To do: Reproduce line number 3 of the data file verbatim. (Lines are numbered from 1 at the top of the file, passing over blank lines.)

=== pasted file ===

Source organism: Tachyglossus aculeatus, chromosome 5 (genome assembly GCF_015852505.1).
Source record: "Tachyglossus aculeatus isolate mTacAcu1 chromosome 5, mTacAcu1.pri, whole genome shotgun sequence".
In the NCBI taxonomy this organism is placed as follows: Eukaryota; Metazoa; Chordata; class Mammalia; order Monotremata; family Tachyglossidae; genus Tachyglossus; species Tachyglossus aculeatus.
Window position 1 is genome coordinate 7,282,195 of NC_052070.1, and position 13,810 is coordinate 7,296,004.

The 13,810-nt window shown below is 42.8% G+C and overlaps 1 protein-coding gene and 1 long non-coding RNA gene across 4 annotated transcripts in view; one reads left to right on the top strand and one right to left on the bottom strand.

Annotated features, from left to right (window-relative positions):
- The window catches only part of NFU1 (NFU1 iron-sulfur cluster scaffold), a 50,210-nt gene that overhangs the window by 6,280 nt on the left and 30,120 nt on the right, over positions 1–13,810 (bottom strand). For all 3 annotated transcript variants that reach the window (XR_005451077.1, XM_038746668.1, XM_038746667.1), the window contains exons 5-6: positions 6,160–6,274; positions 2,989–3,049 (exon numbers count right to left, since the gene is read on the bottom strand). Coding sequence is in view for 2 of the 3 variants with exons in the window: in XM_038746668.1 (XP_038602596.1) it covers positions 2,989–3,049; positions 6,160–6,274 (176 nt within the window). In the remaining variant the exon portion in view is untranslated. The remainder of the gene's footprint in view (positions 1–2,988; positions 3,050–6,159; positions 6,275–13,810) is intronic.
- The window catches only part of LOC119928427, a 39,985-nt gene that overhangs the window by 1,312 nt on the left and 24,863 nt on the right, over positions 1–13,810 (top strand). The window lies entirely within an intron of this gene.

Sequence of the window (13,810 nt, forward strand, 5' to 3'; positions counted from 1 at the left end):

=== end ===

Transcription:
In the NCBI taxonomy this organism is placed as follows: Eukaryota; Metazoa; Chordata; class Mammalia; order Monotremata; family Tachyglossidae; genus Tachyglossus; species Tachyglossus aculeatus.